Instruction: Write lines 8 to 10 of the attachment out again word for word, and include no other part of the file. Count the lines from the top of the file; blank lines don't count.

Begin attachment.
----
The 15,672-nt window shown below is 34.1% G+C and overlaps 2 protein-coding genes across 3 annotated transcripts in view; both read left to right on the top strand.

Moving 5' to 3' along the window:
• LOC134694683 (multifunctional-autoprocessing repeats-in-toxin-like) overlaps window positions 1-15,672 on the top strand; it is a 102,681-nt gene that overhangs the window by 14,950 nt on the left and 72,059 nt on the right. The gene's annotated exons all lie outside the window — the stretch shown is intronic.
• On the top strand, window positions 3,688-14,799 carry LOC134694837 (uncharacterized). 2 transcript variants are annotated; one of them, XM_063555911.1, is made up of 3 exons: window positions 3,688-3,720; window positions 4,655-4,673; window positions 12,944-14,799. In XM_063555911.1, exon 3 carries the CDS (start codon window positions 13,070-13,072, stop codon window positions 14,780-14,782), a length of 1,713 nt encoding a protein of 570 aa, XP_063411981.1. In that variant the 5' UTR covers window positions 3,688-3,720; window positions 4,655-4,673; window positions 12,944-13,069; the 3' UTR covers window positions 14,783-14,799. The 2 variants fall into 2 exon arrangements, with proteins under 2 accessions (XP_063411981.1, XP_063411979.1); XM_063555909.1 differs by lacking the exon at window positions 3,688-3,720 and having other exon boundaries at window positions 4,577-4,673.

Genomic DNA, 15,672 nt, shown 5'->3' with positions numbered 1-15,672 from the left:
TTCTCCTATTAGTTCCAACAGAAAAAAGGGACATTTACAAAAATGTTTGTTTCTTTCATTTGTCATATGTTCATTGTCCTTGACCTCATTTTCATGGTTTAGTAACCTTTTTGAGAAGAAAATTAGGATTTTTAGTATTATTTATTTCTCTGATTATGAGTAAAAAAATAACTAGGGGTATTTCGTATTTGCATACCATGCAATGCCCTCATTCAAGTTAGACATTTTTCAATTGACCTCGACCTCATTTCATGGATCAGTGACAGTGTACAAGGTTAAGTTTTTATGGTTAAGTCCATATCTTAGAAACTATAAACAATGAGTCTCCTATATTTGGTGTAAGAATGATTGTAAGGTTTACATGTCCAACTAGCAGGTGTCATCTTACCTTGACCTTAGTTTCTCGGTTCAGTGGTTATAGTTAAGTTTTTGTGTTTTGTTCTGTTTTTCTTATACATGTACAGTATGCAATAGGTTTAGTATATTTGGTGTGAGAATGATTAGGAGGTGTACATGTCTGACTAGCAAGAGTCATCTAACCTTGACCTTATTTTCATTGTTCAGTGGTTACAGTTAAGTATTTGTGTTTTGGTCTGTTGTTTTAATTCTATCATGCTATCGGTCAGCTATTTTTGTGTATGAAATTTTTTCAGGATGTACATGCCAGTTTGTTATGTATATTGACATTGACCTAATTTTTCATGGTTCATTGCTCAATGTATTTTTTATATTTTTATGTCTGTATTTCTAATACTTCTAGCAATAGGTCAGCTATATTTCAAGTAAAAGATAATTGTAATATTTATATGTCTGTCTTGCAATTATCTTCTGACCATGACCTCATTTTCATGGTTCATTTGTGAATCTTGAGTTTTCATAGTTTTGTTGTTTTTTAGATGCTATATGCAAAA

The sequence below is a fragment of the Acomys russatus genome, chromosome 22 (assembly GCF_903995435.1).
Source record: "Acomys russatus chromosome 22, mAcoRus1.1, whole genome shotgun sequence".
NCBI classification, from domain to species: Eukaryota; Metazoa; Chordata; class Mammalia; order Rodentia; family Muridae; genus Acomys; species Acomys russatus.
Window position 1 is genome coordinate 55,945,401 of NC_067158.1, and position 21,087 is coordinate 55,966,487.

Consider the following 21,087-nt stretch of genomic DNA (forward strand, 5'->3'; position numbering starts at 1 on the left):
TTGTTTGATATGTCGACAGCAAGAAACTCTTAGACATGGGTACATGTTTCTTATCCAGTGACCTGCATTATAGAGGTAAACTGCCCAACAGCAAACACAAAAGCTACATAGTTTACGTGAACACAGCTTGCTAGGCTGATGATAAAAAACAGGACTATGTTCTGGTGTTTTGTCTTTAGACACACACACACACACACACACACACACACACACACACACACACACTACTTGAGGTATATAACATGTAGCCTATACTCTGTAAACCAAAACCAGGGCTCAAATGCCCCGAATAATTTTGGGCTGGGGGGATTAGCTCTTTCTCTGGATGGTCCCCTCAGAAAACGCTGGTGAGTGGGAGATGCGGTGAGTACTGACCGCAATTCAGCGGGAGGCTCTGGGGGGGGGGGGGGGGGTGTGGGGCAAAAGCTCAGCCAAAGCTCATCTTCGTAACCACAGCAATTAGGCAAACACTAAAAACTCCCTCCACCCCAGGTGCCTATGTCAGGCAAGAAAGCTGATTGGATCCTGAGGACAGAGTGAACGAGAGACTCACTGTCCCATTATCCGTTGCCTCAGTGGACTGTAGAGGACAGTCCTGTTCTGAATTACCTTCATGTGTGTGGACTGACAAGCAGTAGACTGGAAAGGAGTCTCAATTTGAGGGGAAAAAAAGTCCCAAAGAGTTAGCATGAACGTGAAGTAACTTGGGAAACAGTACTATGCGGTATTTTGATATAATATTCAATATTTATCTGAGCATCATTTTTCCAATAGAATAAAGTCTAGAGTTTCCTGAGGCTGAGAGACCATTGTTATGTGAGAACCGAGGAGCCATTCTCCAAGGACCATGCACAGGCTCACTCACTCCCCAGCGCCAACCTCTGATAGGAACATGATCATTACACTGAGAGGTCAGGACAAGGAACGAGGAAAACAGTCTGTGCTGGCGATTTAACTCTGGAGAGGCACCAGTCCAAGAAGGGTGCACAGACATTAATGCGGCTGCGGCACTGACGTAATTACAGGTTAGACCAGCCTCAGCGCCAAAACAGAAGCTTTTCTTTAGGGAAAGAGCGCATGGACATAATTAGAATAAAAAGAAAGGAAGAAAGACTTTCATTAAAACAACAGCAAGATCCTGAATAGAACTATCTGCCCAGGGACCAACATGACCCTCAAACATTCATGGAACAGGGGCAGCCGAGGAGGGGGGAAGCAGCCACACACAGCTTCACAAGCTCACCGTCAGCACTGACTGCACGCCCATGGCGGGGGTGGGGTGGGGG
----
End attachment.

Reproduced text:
Source record: "Acomys russatus chromosome 22, mAcoRus1.1, whole genome shotgun sequence".
NCBI classification, from domain to species: Eukaryota; Metazoa; Chordata; class Mammalia; order Rodentia; family Muridae; genus Acomys; species Acomys russatus.
Window position 1 is genome coordinate 55,945,401 of NC_067158.1, and position 21,087 is coordinate 55,966,487.